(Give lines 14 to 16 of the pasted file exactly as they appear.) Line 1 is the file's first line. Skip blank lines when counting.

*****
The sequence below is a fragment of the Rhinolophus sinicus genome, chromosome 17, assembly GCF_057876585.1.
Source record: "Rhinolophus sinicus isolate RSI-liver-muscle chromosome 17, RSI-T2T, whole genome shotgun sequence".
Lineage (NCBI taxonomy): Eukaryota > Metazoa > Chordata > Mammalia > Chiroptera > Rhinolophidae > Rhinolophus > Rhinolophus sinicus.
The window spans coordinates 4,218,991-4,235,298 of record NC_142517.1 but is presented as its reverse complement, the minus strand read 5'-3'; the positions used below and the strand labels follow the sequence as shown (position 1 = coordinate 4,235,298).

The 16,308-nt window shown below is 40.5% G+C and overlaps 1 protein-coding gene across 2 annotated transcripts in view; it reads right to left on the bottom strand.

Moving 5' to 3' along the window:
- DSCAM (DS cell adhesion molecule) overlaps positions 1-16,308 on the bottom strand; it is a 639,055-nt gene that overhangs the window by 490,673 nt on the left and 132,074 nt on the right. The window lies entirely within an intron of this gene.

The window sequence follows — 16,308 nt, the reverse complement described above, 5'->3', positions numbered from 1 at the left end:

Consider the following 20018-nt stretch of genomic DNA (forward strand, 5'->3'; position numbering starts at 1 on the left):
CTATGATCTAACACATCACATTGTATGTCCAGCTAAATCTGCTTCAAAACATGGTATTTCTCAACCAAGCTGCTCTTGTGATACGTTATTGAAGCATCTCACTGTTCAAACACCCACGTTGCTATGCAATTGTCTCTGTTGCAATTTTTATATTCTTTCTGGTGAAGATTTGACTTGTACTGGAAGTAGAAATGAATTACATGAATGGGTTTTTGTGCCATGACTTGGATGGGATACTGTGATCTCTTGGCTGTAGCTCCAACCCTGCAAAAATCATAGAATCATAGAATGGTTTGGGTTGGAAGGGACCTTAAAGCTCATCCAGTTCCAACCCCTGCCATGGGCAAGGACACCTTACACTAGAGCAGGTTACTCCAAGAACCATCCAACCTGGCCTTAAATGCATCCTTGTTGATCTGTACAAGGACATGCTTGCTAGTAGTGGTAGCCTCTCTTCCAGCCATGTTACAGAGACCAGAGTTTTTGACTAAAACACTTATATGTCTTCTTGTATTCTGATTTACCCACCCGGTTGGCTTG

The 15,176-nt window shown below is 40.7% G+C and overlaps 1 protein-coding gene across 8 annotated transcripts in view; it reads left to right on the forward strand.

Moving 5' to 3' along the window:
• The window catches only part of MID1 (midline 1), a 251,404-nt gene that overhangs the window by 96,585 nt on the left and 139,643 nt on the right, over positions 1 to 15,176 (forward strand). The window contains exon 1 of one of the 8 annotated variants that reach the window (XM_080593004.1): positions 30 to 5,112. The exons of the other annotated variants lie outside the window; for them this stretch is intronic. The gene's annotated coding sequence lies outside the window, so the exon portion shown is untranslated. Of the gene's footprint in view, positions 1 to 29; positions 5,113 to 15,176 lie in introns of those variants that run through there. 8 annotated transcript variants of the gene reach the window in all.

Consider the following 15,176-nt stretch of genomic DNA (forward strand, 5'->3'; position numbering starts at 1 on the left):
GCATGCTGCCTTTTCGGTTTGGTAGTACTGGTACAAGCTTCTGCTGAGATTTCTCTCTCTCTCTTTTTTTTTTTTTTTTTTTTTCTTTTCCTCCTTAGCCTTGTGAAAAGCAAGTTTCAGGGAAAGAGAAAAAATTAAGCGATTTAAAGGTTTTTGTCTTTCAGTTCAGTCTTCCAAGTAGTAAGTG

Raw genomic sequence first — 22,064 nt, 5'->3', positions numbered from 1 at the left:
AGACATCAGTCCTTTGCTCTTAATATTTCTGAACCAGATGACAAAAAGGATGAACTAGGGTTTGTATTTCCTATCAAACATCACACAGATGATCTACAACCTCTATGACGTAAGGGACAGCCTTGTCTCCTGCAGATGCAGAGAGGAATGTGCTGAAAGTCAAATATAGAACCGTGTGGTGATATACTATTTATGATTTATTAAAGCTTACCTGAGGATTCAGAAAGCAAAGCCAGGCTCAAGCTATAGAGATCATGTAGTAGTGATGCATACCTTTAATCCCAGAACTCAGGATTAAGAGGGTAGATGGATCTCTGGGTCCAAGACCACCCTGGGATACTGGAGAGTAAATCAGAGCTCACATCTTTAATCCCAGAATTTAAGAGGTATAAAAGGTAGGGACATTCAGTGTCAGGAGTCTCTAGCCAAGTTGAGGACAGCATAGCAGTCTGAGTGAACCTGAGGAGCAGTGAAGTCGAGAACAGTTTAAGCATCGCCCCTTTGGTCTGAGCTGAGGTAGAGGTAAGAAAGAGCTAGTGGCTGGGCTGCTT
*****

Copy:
Consider the following 15,176-nt stretch of genomic DNA (forward strand, 5'->3'; position numbering starts at 1 on the left):
GCATGCTGCCTTTTCGGTTTGGTAGTACTGGTACAAGCTTCTGCTGAGATTTCTCTCTCTCTCTTTTTTTTTTTTTTTTTTTTTCTTTTCCTCCTTAGCCTTGTGAAAAGCAAGTTTCAGGGAAAGAGAAAAAATTAAGCGATTTAAAGGTTTTTGTCTTTCAGTTCAGTCTTCCAAGTAGTAAGTG

Raw genomic sequence first — 22,064 nt, 5'->3', positions numbered from 1 at the left: